Our interest in capturing and transmitting the human voice is hardly a new phenomenon. As early as the turn of the millennium, we were already experimenting with the limits of voice recognition. As humans, we seek to communicate with others and to be understood. Sound, one of the original modes of transmitting a message, is one pillar in our ability to communicate with other people in a meaningful way.
In the digital age, our use of sound has evolved and been rediscovered in the form of voice recognition apps and software. There has been a massive resurgence in the interest in sound as a means to bridge communication between humans and machines.
Many of us have noticed the growing market in digital assistants. Browsing the local shop, or online retailers, we can find a number of options including Amazon’s Alexa or Google Home. Sales of such devices have been growing exponentially as people are finding novel ways to add technology to their lives to create greater comfort and convenience.
Any serious app developer should have at least a basic working knowledge of Voice App architecture and not miss out on this future wave!
Primary challenges for developers
At first glance, creating a voice app is a fairly straightforward process. The coding required for fulfillment is, in not fact, overly complex. Below you can find an example where the user asks:
“What’s the temperature like in Kyiv tomorrow?”
However, upon further examination we find that the number of platforms available is extremely numerous. This can lead to confusion when agent configurations and fulfillment codes are hosted separately. It can also become frustrating to keep track of all the necessary configuration changes.
Platforms for building voice apps
In addition, multiple levels of integration will become necessary for dual functionality as Google Assistant and Amazon Alexa do not use identical platforms. This is not ideal, as we would want to have an app available to users on both platforms to maximize the size of our user base.
Jovo to the rescue!
Fortunately, there is a simple solution to the aforementioned issues. Jovo is an open-sourced framework which will allow you to build voice apps for both Amazon Alexa and Google Assistant with only one code base.
Using the Jovo CLI you will also be able to -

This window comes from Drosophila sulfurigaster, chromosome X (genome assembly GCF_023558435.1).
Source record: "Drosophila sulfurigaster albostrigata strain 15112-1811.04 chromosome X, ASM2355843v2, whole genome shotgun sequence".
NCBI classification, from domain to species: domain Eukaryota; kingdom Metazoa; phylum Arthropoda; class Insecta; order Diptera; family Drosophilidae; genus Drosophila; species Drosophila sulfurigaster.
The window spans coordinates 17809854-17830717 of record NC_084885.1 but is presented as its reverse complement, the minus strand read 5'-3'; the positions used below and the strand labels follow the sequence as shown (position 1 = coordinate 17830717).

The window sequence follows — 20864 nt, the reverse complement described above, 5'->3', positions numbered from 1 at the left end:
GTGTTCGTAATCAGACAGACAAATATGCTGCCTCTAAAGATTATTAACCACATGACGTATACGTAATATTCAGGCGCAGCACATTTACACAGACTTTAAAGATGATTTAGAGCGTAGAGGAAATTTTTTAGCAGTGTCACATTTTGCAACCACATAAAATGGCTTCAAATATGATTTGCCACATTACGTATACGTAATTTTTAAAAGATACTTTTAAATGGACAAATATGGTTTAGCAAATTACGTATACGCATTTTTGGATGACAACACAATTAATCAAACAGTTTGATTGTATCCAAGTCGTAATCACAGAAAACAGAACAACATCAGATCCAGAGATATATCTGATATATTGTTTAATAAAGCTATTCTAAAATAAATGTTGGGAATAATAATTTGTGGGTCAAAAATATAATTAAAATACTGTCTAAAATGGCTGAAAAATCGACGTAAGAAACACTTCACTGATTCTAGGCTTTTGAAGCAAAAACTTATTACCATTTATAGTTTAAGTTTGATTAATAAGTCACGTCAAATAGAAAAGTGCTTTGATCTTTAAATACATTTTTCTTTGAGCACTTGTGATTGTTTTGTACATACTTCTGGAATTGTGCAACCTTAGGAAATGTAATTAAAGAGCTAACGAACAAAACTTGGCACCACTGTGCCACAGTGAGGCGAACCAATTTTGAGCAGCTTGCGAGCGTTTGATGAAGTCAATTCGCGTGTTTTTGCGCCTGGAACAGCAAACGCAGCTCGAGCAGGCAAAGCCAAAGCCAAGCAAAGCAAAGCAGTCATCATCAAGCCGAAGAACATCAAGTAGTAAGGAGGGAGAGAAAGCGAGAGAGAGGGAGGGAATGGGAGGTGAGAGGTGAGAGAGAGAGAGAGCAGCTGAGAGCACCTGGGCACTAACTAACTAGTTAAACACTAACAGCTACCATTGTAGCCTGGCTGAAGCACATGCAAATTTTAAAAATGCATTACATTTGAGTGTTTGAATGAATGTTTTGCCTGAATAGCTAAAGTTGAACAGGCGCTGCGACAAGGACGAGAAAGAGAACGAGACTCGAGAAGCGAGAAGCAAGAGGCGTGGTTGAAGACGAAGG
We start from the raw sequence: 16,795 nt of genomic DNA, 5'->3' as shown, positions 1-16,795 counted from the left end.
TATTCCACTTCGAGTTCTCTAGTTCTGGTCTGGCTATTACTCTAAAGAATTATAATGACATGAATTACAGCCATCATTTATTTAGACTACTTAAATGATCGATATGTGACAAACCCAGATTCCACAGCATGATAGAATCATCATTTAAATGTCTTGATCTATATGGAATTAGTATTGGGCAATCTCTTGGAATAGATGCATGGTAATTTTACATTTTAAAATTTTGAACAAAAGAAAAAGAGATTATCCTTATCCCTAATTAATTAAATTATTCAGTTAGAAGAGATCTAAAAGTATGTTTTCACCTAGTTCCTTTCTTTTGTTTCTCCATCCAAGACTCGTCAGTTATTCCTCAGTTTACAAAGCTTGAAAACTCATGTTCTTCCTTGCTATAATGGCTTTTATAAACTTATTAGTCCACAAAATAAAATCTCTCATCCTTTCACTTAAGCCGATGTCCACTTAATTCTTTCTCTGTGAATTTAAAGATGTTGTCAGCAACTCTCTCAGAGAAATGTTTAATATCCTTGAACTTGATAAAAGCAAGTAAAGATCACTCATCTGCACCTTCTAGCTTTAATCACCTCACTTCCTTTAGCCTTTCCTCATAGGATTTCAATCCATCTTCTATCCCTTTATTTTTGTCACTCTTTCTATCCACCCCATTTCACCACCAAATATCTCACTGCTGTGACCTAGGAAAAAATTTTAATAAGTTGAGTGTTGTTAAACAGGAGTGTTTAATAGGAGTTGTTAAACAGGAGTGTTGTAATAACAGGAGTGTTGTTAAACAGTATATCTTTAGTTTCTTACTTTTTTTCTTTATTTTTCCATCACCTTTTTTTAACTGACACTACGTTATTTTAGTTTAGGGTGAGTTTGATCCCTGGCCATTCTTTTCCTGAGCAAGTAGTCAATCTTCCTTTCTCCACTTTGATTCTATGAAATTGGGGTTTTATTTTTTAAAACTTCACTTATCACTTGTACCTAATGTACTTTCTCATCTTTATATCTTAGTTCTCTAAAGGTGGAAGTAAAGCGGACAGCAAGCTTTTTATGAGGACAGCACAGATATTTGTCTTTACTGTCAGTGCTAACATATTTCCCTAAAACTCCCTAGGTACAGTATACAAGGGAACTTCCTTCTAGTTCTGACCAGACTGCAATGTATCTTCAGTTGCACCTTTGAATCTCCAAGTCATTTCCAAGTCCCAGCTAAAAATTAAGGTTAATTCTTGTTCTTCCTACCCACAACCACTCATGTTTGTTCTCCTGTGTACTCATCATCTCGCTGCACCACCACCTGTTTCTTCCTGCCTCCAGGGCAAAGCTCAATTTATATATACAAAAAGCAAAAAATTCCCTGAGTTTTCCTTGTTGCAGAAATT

1. Quickly create and update platform specific interaction and language models
2. Quickly import existing Alexa Skills or Google Actions without having to create two completely separate language models.
3. Access Jovo’s tools, integrations and plugins, which should help to make your life as a voice app developer much easier.
By using the Jovo CLI you can easily create new projects, and new language models, which you’ll be able to run locally for testing and new prototypes. Jovo’s Webhook feature can save you a lot of time by allowing you to debug and develop prototypes locally or using a webhosting service.
Jovo’s Universal Language Model
One of the Jovo’s most obvious benefits is its ability to work across both the Amazon and Google platforms. The Jovo Language Model will save you a lot of time by removing the need to manually update your language models on both Alexa (Amazon) and Dialogflow (Google).
Jovo currently has built in support for both Alexa Skills or Google Actions. Either of these can be easily converted from the Jovo Language Model using the Jovo CLI. This allows a voice app developer the tremendous convenience of maintaining only one single language file.
This is a huge blessing to all voice app developers as it will save the enormous headache of having to make individual changes to enable functionality on both platforms. Developers can then focus on creating unique features and improving the user experience rather than spending countless hours on conversions and re-configurations between platforms.
Jovo intents and state machines
Jovo helps to simplify intent routing and state management, which will allow you to get started more quickly and build your app logic while you're improving your voice app.
Limitations of voice apps
Voice apps have the potential to be a truly revolutionary way to improve productivity and add convenience to our daily lives. However, as useful as voice apps can be in our busy lives and chaotic schedules, it’s important to point out that there are a few limitations.
Voice app developers frequently ask if it’s possible to leave the Microphone function “ON” at all times. Unfortunately, this is not an option which is usually available to third party developers. We strongly recommend that you review the literature on functions currently available for the platform(s) you ultimately choose to work with.
For developers experienced with non-voice apps, the process to publish and update voice apps may seem a bit slower in comparison. Unlike non-voice apps, updating and testing voice apps will require a longer waiting period for both Alexa Skills and Google Actions. Currently, waiting times can be up to several hours. Hopefully this will improve in the not too distant future, as voice apps gain popularity and more support is made available to the Amazon and Google review processes.
Finally, getting your voice app into the world will depend on your own marketing strategy. At the moment the voice app market is not very crowded, so it could be an ideal time to test the waters. As more competitors enter the market, it will become increasingly important to find strategies to build brand awareness and optimize for searches in the marketplace.
If you are looking for further guidance on how to fully integrate your voice app with Amazon Alexa or Google Assistant, please feel free to reach out to us. Our experts will be more than happy to help you reach your objectives.